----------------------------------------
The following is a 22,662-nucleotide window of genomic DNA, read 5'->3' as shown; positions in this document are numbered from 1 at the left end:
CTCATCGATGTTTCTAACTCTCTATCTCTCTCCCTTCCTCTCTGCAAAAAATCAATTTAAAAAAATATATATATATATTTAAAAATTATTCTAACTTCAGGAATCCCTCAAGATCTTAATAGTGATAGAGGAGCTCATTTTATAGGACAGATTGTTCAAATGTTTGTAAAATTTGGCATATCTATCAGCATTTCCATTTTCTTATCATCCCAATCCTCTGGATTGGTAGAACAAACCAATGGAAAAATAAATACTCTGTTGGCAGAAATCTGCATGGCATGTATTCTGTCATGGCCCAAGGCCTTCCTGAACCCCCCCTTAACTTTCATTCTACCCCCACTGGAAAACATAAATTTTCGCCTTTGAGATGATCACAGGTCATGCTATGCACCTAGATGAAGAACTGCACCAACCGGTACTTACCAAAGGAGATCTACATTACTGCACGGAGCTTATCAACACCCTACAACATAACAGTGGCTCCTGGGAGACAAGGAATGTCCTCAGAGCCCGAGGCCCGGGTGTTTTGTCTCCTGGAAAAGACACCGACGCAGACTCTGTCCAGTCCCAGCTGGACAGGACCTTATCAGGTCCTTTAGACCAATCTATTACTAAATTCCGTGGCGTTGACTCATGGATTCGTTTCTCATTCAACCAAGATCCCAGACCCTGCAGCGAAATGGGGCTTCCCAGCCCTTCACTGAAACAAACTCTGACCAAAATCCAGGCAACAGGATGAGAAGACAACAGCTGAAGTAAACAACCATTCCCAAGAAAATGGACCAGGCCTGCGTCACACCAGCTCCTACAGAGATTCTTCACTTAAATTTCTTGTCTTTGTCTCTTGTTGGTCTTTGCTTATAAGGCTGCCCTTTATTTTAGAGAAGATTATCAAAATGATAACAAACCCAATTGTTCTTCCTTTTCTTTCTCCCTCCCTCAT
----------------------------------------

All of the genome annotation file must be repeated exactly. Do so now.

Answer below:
The following is a 22,662-nucleotide window of genomic DNA, read 5'->3' as shown; positions in this document are numbered from 1 at the left end:
CTCATCGATGTTTCTAACTCTCTATCTCTCTCCCTTCCTCTCTGCAAAAAATCAATTTAAAAAAATATATATATATATTTAAAAATTATTCTAACTTCAGGAATCCCTCAAGATCTTAATAGTGATAGAGGAGCTCATTTTATAGGACAGATTGTTCAAATGTTTGTAAAATTTGGCATATCTATCAGCATTTCCATTTTCTTATCATCCCAATCCTCTGGATTGGTAGAACAAACCAATGGAAAAATAAATACTCTGTTGGCAGAAATCTGCATGGCATGTATTCTGTCATGGCCCAAGGCCTTCCTGAACCCCCCCTTAACTTTCATTCTACCCCCACTGGAAAACATAAATTTTCGCCTTTGAGATGATCACAGGTCATGCTATGCACCTAGATGAAGAACTGCACCAACCGGTACTTACCAAAGGAGATCTACATTACTGCACGGAGCTTATCAACACCCTACAACATAACAGTGGCTCCTGGGAGACAAGGAATGTCCTCAGAGCCCGAGGCCCGGGTGTTTTGTCTCCTGGAAAAGACACCGACGCAGACTCTGTCCAGTCCCAGCTGGACAGGACCTTATCAGGTCCTTTAGACCAATCTATTACTAAATTCCGTGGCGTTGACTCATGGATTCGTTTCTCATTCAACCAAGATCCCAGACCCTGCAGCGAAATGGGGCTTCCCAGCCCTTCACTGAAACAAACTCTGACCAAAATCCAGGCAACAGGATGAGAAGACAACAGCTGAAGTAAACAACCATTCCCAAGAAAATGGACCAGGCCTGCGTCACACCAGCTCCTACAGAGATTCTTCACTTAAATTTCTTGTCTTTGTCTCTTGTTGGTCTTTGCTTATAAGGCTGCCCTTTATTTTAGAGAAGATTATCAAAATGATAACAAACCCAATTGTTCTTCCTTTTCTTTCTCCCTCCCTCAT